When the Thunder went out and traded for Latavious Williams on draft day, the 21-year-old forward really never left the Thunder family. And of all the players that have passed through the Thunder's pipeline in the Tulsa 66ers, Williams has taken the most circuitous route to get to where he is today.
Consider this: at a time when high school prospects are looking for playing opportunities overseas in an attempt to forgo college, Williams found a way to stay in the states and made history in the process last October by becoming the first player to go directly from high school to the NBA Developmental League.
After a season of learning curves and growing pains both on and off the court, Williams' name was placed in the pool of candidates for the 2010 NBA Draft the after the 66ers' season concluded with a buzzer-beater loss to the Rio Grande Valley Vipers in the D-League Finals in April.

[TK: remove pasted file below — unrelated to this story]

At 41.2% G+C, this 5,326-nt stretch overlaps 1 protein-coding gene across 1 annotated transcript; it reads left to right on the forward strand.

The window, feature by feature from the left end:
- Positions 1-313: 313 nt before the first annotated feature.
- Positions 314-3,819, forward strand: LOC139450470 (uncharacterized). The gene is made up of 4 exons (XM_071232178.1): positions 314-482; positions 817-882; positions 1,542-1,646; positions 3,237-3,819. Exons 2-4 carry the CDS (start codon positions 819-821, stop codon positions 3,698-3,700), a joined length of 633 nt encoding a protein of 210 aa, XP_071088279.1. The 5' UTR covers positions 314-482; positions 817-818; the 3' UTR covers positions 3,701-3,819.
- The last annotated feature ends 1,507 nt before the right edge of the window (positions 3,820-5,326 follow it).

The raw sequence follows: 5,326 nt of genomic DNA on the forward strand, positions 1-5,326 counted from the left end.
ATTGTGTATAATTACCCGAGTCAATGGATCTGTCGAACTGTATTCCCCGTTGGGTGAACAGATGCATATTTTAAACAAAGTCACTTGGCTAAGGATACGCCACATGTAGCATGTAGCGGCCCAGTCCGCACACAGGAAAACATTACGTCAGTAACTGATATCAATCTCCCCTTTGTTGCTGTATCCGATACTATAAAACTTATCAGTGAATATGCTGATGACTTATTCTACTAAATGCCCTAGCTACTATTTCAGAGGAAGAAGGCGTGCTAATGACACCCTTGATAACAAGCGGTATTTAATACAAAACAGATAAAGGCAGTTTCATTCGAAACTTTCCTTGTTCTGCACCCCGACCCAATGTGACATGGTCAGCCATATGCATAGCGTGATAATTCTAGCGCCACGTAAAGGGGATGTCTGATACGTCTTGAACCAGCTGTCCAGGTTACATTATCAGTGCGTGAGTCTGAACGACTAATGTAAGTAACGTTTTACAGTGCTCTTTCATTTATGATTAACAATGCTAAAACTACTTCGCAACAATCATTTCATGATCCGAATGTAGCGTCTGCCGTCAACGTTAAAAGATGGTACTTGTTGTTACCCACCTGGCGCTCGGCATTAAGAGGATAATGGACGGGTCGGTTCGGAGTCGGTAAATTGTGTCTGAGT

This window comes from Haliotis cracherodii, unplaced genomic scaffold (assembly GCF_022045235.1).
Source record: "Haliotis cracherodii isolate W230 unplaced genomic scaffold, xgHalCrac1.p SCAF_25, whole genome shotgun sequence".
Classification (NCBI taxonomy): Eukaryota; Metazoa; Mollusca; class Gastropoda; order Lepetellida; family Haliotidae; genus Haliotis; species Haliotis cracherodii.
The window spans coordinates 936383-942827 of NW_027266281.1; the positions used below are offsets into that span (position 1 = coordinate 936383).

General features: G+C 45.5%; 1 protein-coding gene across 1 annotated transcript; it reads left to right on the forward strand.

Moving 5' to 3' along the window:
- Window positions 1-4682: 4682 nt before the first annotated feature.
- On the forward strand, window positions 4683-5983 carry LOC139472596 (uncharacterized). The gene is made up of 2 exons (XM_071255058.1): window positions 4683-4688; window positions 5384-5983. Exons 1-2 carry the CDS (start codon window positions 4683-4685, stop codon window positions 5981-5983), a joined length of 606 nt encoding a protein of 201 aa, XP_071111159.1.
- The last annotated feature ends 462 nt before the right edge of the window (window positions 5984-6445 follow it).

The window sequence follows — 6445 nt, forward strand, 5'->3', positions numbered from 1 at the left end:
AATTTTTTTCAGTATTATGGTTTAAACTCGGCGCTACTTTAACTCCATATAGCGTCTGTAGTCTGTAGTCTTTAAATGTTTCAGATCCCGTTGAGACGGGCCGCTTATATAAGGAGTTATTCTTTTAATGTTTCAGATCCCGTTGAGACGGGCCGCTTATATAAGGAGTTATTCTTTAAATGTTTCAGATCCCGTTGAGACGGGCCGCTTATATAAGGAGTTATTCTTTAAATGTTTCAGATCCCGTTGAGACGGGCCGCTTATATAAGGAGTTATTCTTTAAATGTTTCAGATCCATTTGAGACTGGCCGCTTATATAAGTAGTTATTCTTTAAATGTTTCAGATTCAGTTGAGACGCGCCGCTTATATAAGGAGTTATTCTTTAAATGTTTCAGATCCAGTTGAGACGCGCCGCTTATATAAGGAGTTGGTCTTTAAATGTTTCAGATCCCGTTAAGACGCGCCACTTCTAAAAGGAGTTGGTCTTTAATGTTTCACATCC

When the Miami Heat drafted Williams with the No. 48 pick in last Thursday's draft, it looked like Williams was about to start a completely new chapter in his life as a professional basketball player. But moments later, everything changed for the Starkville, Miss., native. Williams found himself right where his journey as a pro basketball player began, with the Thunder and presumably back with the 66ers for another season of evaluation and development.
Thunder Executive Vice President and General Manager Sam Presti said the organization sought out players like Williams, prospects who help maximize the Thunder's efforts in Tulsa, players who put in the time both collectively and individually. Presti calls these types of players "earners," and Williams embodied those characteristics.